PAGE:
So that’s really your first due diligence, is this a real VPN company or not. And it’s a shame that that is a question you have to ask yourself, but I think unfortunately these days with fake stuff popping up, it is reality.
In my opinion though the next biggest question is what you described which is, are you comfortable with your VPN provider being the person who has more access to your information than your ISP is, which is why I think using a free VPN could potentially raise some alarms. Obviously if the product is free, then you are the product as they say, you have to really watch because there are a lot of free VPNs out there and you have to wonder what’s their business model if they are not taking your information and doing something with it.
Now, as Dennis says, no matter whether they are free, whether they are low cost, whether they are higher cost, a good VPN service needs to have a strict no logging policy. They promise not to collect or log your Internet activity. I think the age of the company is important. Newer companies, especially the ones that are fake, are going to require a greater degree of trust from you.
Obviously a VPN needs to use some level of encryption. I would be amazed that there are VPNs that don’t provide encryption, but that needs to be something that you look at when you have your due diligence about looking at a VPN.
We could get in the weeds a little bit and talk about IPv4, Internet Protocol Version 4, Internet Protocol Version 6 leakage. VPNs are slowly making their way to supporting this IPv6 Protocol, which is the next wave of domain names out there to kind of save the — we were running out of domain names in the Protocol Version 4 and again we could get way deep into the weeds there, but this is something also that VPNs are starting to take a look at and you want to make sure that you are able to access all the right sites using the VPN and that’s one of the things you want to take a look at as well.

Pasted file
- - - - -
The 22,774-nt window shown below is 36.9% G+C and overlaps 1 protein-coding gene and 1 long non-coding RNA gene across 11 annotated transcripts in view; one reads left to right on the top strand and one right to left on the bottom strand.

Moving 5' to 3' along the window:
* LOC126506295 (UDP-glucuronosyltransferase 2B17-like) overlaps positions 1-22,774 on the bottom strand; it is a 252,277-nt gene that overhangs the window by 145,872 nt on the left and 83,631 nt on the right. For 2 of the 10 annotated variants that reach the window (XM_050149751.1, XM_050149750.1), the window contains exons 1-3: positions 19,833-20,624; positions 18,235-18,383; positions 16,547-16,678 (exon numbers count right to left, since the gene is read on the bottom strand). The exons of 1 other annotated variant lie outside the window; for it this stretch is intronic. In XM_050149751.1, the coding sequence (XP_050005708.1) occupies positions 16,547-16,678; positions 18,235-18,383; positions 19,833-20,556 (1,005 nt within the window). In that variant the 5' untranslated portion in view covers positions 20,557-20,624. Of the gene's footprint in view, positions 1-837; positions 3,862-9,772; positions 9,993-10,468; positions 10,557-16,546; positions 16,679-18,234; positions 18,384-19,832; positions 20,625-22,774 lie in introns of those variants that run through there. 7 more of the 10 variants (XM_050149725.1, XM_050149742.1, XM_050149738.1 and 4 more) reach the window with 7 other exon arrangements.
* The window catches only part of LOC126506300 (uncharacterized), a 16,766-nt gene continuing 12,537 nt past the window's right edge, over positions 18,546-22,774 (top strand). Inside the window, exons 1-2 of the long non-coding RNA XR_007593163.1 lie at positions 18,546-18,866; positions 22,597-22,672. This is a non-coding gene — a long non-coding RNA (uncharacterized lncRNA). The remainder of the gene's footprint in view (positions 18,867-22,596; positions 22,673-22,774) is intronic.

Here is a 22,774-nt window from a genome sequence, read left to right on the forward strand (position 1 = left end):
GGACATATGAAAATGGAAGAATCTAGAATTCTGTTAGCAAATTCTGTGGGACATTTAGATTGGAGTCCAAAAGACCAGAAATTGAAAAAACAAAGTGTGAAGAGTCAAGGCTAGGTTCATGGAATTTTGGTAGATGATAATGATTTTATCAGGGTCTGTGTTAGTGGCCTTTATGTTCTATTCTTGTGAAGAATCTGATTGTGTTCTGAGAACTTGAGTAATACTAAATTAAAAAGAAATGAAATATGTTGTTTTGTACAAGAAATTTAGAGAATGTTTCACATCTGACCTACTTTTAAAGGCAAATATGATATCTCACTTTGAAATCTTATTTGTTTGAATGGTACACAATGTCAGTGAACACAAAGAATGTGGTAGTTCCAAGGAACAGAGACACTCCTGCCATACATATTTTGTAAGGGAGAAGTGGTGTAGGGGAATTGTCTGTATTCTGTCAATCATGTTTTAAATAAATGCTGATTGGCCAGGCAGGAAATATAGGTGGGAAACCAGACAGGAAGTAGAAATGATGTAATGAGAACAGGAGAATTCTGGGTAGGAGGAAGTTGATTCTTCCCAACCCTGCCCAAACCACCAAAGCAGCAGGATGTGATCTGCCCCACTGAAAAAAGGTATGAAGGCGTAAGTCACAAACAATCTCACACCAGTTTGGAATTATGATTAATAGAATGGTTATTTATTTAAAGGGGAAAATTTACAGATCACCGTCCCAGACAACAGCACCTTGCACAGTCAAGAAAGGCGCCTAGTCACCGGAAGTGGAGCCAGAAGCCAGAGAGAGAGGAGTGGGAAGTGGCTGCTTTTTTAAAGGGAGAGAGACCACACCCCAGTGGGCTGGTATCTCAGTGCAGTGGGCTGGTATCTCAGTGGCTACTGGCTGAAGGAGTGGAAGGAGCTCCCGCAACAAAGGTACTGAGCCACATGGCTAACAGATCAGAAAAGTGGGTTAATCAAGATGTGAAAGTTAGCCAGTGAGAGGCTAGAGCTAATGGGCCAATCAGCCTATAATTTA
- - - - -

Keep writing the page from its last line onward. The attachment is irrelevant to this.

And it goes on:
Dennis Kennedy: I think Tom, you are right, there are tons of choices and people will realize that through their work oftentimes, especially in larger organizations, there is going to be a VPN and that’s your remote access. So in a way if you connect by Citrix, you are essentially in a VPN situation. And then it just runs the range of different things.
But think of a VPN as a service really that you are buying. There are free ones. Some people say if you want to go the sort of least expensive and easiest way, you use the Opera browser, which has VPN functionality built into it. But I sort of think that — I come down to, actually if you are moving into this area, like why not find a really good one that’s reasonably priced. It’s not like it’s going to be a lot of money, and we will talk about the cost, but there are a lot of choices and you need to do your homework.